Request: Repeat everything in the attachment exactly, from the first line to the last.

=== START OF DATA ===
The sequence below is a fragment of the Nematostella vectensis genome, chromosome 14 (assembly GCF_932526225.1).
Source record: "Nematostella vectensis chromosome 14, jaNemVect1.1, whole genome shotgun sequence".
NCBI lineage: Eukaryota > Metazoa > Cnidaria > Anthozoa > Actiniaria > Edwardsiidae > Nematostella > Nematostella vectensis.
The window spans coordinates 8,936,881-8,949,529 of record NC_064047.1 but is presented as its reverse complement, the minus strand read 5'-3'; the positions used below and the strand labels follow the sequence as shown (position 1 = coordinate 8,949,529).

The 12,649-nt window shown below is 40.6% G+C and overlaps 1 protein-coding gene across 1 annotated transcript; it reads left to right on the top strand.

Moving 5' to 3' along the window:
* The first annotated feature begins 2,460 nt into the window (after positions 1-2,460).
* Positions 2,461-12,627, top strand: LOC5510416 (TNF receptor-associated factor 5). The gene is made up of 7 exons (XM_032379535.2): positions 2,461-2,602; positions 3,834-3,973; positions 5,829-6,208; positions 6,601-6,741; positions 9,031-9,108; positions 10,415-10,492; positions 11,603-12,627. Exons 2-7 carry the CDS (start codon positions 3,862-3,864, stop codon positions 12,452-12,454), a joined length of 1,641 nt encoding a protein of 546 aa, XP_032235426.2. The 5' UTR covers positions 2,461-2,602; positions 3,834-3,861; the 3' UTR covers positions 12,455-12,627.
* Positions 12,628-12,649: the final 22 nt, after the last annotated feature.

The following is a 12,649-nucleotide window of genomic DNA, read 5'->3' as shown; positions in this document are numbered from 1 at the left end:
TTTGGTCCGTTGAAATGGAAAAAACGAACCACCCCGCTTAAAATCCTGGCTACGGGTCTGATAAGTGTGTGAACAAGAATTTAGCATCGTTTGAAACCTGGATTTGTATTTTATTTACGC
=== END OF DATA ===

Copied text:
The sequence below is a fragment of the Nematostella vectensis genome, chromosome 14 (assembly GCF_932526225.1).
Source record: "Nematostella vectensis chromosome 14, jaNemVect1.1, whole genome shotgun sequence".
NCBI lineage: Eukaryota > Metazoa > Cnidaria > Anthozoa > Actiniaria > Edwardsiidae > Nematostella > Nematostella vectensis.
The window spans coordinates 8,936,881-8,949,529 of record NC_064047.1 but is presented as its reverse complement, the minus strand read 5'-3'; the positions used below and the strand labels follow the sequence as shown (position 1 = coordinate 8,949,529).

The 12,649-nt window shown below is 40.6% G+C and overlaps 1 protein-coding gene across 1 annotated transcript; it reads left to right on the top strand.

Moving 5' to 3' along the window:
* The first annotated feature begins 2,460 nt into the window (after positions 1-2,460).
* Positions 2,461-12,627, top strand: LOC5510416 (TNF receptor-associated factor 5). The gene is made up of 7 exons (XM_032379535.2): positions 2,461-2,602; positions 3,834-3,973; positions 5,829-6,208; positions 6,601-6,741; positions 9,031-9,108; positions 10,415-10,492; positions 11,603-12,627. Exons 2-7 carry the CDS (start codon positions 3,862-3,864, stop codon positions 12,452-12,454), a joined length of 1,641 nt encoding a protein of 546 aa, XP_032235426.2. The 5' UTR covers positions 2,461-2,602; positions 3,834-3,861; the 3' UTR covers positions 12,455-12,627.
* Positions 12,628-12,649: the final 22 nt, after the last annotated feature.

The following is a 12,649-nucleotide window of genomic DNA, read 5'->3' as shown; positions in this document are numbered from 1 at the left end:
TTTGGTCCGTTGAAATGGAAAAAACGAACCACCCCGCTTAAAATCCTGGCTACGGGTCTGATAAGTGTGTGAACAAGAATTTAGCATCGTTTGAAACCTGGATTTGTATTTTATTTACGC